The FN P90 was a carbine that was developed for NATO as a fully-automatic personal-defense weapon (PDW) for couriers and drivers.
Intended to be more effective than a pistol, the little piece is pretty efficient. It is easy to handle and at close range and with the original loading it would zip through most body armor.
An alternative platform, the Five-seveN pistol, was later introduced. There is a vast difference between a pistol firing one round at a time and a carbine with a cheek weld firing fully-automatic.
Just the same, the pistol enjoyed some popularity. It is expensive and not designed well for fast deployment, but is also accurate and reliable.
The pistol is, in most ways, an elongated Security 9. The Security 9 is a reliable and useful, as well as affordable, pistol.
Features of the Ruger 57
The Ruger 57 pistol features good grip treatment, allowing a good balance of adhesion and abrasion.
The safety is easy enough to manipulate and the pistol features a safety lever set in the trigger face. The frame is polymer and the slide is steel.
Adjustable sights cap off the slide. The action is single-action and the pistol features a hammer rather than a striker, a rarity in new introductions.
The barrel, like the slide, is black-oxide finished. The barrel is 4.94-inches long. The breech face is recessed to accommodate the bottle-neck cartridge.
The recoil spring is stronger than expected. Additionally, the pistol is light on the hip at only 25 ounces. Like many modern pistols, the handgun seems built around the magazine.
The magazine holds 20 cartridges. Do not attempt to load this magazine in the usual manner of loading pistols, by thumbing a cartridge in beneath the feed lips.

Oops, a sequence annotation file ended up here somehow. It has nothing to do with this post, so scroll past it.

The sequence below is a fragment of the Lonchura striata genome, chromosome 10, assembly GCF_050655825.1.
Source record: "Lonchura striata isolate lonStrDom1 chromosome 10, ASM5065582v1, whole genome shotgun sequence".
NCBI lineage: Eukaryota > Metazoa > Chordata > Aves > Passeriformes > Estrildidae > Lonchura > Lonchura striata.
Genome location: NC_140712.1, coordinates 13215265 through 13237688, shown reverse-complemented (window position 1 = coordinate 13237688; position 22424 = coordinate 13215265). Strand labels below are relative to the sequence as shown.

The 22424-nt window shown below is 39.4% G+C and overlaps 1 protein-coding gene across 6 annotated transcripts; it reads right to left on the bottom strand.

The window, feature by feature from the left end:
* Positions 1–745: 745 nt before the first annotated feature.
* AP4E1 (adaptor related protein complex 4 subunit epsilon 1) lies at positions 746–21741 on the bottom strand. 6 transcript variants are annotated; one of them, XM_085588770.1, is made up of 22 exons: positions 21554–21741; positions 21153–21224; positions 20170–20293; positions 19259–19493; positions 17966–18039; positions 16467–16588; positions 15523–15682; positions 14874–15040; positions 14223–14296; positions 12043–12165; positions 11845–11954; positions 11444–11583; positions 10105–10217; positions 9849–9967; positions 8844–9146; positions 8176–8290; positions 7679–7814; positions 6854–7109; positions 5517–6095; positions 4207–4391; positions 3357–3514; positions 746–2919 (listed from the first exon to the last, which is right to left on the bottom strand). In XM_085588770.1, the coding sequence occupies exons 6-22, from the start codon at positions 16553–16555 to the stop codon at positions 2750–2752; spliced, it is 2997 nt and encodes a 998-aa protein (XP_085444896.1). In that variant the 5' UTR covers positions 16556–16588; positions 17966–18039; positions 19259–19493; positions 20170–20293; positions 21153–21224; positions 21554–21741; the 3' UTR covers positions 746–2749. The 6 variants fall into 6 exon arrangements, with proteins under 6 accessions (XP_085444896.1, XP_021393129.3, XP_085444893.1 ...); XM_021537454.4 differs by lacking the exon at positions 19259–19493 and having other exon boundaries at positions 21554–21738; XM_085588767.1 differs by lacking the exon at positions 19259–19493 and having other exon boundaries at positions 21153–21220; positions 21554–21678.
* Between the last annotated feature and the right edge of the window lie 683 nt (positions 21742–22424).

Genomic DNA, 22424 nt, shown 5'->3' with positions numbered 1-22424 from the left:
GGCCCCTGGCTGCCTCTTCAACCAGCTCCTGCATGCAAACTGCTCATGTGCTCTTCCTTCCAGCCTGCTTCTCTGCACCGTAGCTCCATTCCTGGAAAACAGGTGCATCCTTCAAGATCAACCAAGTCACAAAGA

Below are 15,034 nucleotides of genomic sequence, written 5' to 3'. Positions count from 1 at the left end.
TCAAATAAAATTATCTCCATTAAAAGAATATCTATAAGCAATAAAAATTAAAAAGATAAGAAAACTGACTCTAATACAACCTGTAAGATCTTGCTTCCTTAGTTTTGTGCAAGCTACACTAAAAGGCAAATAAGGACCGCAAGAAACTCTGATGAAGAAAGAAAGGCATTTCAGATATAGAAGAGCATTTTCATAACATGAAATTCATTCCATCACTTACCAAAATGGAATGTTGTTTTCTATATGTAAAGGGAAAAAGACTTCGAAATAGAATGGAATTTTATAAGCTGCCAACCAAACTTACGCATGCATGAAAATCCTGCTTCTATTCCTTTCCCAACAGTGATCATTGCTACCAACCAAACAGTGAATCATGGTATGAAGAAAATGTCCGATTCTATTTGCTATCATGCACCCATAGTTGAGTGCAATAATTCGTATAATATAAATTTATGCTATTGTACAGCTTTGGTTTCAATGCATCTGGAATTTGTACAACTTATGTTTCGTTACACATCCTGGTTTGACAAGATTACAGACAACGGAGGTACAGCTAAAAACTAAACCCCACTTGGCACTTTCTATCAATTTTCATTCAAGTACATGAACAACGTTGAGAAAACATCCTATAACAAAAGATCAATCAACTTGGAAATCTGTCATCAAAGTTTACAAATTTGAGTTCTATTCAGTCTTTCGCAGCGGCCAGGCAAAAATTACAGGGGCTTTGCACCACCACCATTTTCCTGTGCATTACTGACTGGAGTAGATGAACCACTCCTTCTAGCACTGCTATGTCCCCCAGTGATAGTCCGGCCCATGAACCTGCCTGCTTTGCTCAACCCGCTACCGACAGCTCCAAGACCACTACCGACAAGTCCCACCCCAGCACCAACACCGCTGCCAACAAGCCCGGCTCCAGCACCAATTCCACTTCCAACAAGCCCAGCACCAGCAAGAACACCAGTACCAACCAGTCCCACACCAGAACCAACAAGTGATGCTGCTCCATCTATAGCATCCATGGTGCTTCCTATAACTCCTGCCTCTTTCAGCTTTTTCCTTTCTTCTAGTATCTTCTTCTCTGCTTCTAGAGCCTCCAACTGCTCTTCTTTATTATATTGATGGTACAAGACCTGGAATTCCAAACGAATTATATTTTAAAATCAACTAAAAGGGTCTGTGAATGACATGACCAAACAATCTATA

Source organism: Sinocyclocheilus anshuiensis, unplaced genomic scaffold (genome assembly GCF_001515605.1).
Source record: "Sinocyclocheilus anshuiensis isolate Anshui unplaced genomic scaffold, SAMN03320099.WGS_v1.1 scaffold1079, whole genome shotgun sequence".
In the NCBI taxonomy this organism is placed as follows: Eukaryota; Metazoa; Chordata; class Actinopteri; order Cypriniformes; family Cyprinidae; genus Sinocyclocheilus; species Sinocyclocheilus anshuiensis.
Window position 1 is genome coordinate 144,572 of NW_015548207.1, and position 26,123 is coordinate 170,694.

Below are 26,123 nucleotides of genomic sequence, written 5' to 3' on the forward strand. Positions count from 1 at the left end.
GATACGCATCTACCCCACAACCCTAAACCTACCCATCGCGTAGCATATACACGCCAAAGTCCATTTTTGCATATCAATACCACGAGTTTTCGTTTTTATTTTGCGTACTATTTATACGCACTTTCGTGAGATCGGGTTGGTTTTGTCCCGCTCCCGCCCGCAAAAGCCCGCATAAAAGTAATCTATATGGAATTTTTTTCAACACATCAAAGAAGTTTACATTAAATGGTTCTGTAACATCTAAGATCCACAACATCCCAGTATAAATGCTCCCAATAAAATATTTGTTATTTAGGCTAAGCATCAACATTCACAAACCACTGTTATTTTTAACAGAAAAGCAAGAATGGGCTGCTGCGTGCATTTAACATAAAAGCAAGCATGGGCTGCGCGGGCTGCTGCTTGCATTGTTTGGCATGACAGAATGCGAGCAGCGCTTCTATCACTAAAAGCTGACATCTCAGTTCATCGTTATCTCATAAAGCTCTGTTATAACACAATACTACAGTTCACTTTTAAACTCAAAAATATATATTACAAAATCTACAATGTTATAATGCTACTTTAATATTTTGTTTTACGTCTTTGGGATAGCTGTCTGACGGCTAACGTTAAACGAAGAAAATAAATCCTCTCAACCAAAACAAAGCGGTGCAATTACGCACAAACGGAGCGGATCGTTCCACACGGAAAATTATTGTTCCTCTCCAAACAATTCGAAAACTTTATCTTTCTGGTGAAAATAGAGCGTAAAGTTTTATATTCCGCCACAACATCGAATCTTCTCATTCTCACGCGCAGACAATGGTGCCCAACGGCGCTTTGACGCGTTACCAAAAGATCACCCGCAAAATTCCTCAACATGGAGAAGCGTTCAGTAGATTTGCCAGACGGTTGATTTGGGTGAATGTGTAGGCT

Press the 5.7x28mm cartridges into place straight down as you would an AR-15 round into a GI magazine.
The rear sight is fully-adjustable, a good feature on a handgun that is viable, as far as accuracy goes, at long handgun ranges. The front sight is a tall post.
A green fiber-optic sight insert makes for good visibility. The pistol came out of the box sighted for 25 yards with the six o’clock hold.
The Ruger features a removable plate that makes mounting a red-dot sight easy. The plate must be ordered from Ruger’s website.
The pistol handles more quickly coming onto target than the FN. The FN’s safety, in front of the grip, isn’t easy to manipulate quickly.
But enough of those comparisons, let’s let the Ruger stand on its own merits. The top of the slide features a long cut in GLOCK longslide style that seems to be in place to lighten the slide.
Forward cocking serrations are easily used. The grip is long, but narrow, due to the size of the cartridge, but manageable by most hand sizes.
Some adjusting of the hand is needed to manipulate the slide lock and magazine release. The pistol would not be as manageable in a heavier caliber, but drew no complaints in firing.
There is also a large section for mounting combat lights.
Uses for 5.7x28mm
The question that may be asked is “what will you do with the pistol?” I am past the point where every pistol must have a clearly-defined purpose. This is a great fun gun.
It is also useful for those that need a defensive handgun, but cannot tolerate recoil. It is a reasonably powerful handgun that doesn’t have the drawbacks of unreliable rimfire ammunition.